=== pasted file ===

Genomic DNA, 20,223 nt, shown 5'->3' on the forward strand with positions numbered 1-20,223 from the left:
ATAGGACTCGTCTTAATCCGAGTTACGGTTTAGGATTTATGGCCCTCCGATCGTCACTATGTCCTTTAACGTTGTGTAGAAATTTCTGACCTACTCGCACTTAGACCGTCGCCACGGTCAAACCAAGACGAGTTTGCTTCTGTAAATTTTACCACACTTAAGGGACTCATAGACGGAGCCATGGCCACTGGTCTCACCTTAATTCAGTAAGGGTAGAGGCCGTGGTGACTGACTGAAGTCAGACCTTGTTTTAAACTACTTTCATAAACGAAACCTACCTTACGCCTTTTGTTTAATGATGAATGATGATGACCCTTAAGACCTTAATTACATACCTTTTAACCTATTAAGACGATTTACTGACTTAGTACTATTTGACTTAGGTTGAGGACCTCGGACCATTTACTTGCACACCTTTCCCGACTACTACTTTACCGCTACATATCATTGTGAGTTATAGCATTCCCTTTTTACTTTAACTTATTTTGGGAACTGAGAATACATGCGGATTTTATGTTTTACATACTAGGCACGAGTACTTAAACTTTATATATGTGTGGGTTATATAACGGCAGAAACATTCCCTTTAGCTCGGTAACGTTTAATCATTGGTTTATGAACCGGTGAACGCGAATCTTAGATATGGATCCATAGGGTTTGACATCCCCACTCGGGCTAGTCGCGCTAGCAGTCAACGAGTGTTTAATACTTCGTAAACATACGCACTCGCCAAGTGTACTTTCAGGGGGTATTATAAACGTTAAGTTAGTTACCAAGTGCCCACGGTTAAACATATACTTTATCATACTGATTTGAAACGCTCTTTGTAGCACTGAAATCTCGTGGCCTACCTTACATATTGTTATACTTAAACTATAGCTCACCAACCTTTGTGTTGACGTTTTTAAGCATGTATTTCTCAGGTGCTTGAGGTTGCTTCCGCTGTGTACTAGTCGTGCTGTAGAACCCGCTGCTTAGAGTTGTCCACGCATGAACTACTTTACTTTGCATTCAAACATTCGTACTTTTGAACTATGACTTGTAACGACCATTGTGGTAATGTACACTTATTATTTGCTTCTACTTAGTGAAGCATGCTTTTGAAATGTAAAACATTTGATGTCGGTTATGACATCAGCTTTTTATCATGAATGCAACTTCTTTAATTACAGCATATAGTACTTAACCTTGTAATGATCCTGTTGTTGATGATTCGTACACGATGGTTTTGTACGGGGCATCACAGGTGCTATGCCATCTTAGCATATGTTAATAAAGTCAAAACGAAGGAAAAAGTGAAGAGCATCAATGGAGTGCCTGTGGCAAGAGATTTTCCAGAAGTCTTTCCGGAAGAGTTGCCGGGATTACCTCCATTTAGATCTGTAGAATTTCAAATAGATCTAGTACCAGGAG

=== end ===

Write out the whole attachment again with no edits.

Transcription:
Genomic DNA, 20,223 nt, shown 5'->3' on the forward strand with positions numbered 1-20,223 from the left:
ATAGGACTCGTCTTAATCCGAGTTACGGTTTAGGATTTATGGCCCTCCGATCGTCACTATGTCCTTTAACGTTGTGTAGAAATTTCTGACCTACTCGCACTTAGACCGTCGCCACGGTCAAACCAAGACGAGTTTGCTTCTGTAAATTTTACCACACTTAAGGGACTCATAGACGGAGCCATGGCCACTGGTCTCACCTTAATTCAGTAAGGGTAGAGGCCGTGGTGACTGACTGAAGTCAGACCTTGTTTTAAACTACTTTCATAAACGAAACCTACCTTACGCCTTTTGTTTAATGATGAATGATGATGACCCTTAAGACCTTAATTACATACCTTTTAACCTATTAAGACGATTTACTGACTTAGTACTATTTGACTTAGGTTGAGGACCTCGGACCATTTACTTGCACACCTTTCCCGACTACTACTTTACCGCTACATATCATTGTGAGTTATAGCATTCCCTTTTTACTTTAACTTATTTTGGGAACTGAGAATACATGCGGATTTTATGTTTTACATACTAGGCACGAGTACTTAAACTTTATATATGTGTGGGTTATATAACGGCAGAAACATTCCCTTTAGCTCGGTAACGTTTAATCATTGGTTTATGAACCGGTGAACGCGAATCTTAGATATGGATCCATAGGGTTTGACATCCCCACTCGGGCTAGTCGCGCTAGCAGTCAACGAGTGTTTAATACTTCGTAAACATACGCACTCGCCAAGTGTACTTTCAGGGGGTATTATAAACGTTAAGTTAGTTACCAAGTGCCCACGGTTAAACATATACTTTATCATACTGATTTGAAACGCTCTTTGTAGCACTGAAATCTCGTGGCCTACCTTACATATTGTTATACTTAAACTATAGCTCACCAACCTTTGTGTTGACGTTTTTAAGCATGTATTTCTCAGGTGCTTGAGGTTGCTTCCGCTGTGTACTAGTCGTGCTGTAGAACCCGCTGCTTAGAGTTGTCCACGCATGAACTACTTTACTTTGCATTCAAACATTCGTACTTTTGAACTATGACTTGTAACGACCATTGTGGTAATGTACACTTATTATTTGCTTCTACTTAGTGAAGCATGCTTTTGAAATGTAAAACATTTGATGTCGGTTATGACATCAGCTTTTTATCATGAATGCAACTTCTTTAATTACAGCATATAGTACTTAACCTTGTAATGATCCTGTTGTTGATGATTCGTACACGATGGTTTTGTACGGGGCATCACAGGTGCTATGCCATCTTAGCATATGTTAATAAAGTCAAAACGAAGGAAAAAGTGAAGAGCATCAATGGAGTGCCTGTGGCAAGAGATTTTCCAGAAGTCTTTCCGGAAGAGTTGCCGGGATTACCTCCATTTAGATCTGTAGAATTTCAAATAGATCTAGTACCAGGAG